Computer Antivirus software continues to be very relevant and necessary these days, despite the fact that social engineering and malware exploits may be more dangerous and numerous. Of course, most antivirus programs these days are combined with other security services [suites] or they do account for the various methods hackers employ to cause trouble, get your information or money. Everyone should use one of the top 4 or 5 rated antivirus programs (Norton, McAfee, ESET etc.) or at least Windows Defender on a PC, if you are on a budget.
But if you get a file or website virus type warning, it is always best to double check or cross reference from VirusTotal.Com. This super useful site allows for uploading files to the site for a quick analysis. Your antivirus would likely quarantine or delete a suspicious file but it is possible a mistake was made, so why not double check? And it is free! Also, any file can be uploaded for a quick ‘virus check’, not just the files giving warning etc. from a scan application. Finally, actual web site addresses can be checked. This can be useful if you are on a site that is acting slow, unusual or one that gives you that weird, uncertain feeling.
Site summary services:
“Any user can select a file from their computer using their browser and send it to VirusTotal. VirusTotal offers a number of file submission methods, including the primary public web interface, desktop uploaders, browser extensions and a programmatic API. The web interface has the highest scanning priority among the publicly available submission methods. Submissions may be scripted in any programming language using the HTTP-based public API.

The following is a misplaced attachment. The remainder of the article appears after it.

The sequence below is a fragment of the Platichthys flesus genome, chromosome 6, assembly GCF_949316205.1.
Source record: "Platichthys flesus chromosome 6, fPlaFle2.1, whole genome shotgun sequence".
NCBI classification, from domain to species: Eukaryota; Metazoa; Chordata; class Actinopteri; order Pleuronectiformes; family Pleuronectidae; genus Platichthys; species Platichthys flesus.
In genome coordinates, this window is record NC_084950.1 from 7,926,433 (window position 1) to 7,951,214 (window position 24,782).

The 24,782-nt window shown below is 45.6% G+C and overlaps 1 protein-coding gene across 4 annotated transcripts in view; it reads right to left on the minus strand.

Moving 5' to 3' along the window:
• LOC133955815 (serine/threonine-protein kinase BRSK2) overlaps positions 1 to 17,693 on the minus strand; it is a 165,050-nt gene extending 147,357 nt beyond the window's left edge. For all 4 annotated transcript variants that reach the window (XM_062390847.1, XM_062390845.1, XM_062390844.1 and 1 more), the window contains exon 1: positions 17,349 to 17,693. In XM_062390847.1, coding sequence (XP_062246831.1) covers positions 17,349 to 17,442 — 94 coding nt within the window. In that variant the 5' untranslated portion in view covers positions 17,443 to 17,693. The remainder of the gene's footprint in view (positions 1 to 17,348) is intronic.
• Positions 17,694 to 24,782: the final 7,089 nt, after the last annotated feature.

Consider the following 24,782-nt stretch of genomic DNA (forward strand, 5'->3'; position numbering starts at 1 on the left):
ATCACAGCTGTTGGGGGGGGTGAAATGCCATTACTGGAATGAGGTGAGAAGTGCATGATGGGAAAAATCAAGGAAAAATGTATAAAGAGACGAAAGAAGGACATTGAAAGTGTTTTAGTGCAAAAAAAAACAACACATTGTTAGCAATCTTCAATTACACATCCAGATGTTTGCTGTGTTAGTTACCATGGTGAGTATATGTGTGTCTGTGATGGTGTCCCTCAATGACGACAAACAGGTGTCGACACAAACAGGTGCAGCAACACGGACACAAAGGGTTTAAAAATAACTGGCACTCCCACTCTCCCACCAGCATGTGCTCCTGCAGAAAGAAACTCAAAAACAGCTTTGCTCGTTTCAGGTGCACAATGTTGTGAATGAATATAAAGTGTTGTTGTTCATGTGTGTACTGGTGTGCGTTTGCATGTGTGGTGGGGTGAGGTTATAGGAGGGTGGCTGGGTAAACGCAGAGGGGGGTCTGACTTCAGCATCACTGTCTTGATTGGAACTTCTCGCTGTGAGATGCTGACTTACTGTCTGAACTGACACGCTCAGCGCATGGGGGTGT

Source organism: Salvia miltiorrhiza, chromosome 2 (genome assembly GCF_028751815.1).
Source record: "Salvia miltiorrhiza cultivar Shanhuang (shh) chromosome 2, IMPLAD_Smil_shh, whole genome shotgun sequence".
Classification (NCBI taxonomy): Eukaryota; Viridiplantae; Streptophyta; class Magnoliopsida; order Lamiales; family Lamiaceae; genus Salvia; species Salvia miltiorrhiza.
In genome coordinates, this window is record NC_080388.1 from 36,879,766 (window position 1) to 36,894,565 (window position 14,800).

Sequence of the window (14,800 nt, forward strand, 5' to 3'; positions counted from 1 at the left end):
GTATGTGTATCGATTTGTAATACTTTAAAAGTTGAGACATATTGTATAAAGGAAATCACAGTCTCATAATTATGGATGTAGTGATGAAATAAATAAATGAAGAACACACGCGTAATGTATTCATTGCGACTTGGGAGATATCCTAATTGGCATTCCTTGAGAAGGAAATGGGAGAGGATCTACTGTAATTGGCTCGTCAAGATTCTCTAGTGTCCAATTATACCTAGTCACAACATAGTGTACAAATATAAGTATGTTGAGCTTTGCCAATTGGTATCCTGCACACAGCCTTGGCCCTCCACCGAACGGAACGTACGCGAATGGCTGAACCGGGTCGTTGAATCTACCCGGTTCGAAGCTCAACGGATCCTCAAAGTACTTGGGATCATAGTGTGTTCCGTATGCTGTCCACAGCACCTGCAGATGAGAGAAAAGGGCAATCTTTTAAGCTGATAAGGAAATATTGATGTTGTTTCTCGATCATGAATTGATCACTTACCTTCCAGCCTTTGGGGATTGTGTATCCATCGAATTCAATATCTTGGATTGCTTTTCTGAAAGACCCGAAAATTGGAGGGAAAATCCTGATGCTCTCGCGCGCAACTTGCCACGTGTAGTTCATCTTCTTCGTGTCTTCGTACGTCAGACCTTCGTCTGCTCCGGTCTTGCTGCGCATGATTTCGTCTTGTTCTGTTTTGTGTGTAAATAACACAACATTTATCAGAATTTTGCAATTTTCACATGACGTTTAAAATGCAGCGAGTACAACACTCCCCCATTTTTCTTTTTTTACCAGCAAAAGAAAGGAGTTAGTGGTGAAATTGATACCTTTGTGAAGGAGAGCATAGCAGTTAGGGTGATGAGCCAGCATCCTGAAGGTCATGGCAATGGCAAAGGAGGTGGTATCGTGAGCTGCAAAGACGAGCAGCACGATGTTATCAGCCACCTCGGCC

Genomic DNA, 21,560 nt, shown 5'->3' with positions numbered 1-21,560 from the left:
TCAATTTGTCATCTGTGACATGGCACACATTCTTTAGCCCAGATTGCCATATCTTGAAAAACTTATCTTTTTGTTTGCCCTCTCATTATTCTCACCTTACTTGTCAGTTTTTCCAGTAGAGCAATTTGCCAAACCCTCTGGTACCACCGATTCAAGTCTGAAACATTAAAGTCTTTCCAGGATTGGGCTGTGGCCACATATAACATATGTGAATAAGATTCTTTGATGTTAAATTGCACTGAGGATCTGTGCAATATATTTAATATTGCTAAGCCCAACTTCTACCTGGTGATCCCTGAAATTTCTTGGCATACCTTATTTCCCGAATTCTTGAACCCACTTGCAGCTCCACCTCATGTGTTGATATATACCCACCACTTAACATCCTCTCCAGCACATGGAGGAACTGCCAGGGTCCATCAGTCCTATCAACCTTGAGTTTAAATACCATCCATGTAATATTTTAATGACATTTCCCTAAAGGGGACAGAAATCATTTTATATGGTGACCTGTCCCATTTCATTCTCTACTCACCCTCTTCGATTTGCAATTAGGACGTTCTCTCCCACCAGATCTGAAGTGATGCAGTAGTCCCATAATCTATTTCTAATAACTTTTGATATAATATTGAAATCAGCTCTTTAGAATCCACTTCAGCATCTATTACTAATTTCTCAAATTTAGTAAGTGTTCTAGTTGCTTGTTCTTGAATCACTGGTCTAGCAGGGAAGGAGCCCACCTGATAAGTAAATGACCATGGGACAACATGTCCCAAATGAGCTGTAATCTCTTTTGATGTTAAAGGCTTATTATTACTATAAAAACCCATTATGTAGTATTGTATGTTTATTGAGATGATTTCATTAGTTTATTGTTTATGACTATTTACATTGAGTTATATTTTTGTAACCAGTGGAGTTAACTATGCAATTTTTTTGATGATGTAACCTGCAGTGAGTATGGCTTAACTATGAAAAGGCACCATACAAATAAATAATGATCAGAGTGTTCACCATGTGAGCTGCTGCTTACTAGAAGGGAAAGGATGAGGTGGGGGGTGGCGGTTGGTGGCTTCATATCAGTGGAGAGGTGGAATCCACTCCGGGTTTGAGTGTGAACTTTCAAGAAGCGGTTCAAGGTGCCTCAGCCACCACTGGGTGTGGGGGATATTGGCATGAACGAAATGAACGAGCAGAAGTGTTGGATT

As with files, URLs can be submitted via several different means including the VirusTotal webpage, browser extensions and the API.
Upon submitting a file or URL basic results are shared with the submitter, and also between the examining partners, who use results to improve their own systems. As a result, by submitting files, URLs, domains, etc. to VirusTotal you are contributing to raise the global IT security level.”
Example of a random Windows executable file [from System32 folder] results, below.
This is a safe, standard Windows master boot record related file, called “MBR2GPT”. I know it is safe, but, this is to give a demo of the positive results. If you see a file, any file, that looks suspicious or maybe have never seen before, upload it and see for yourself.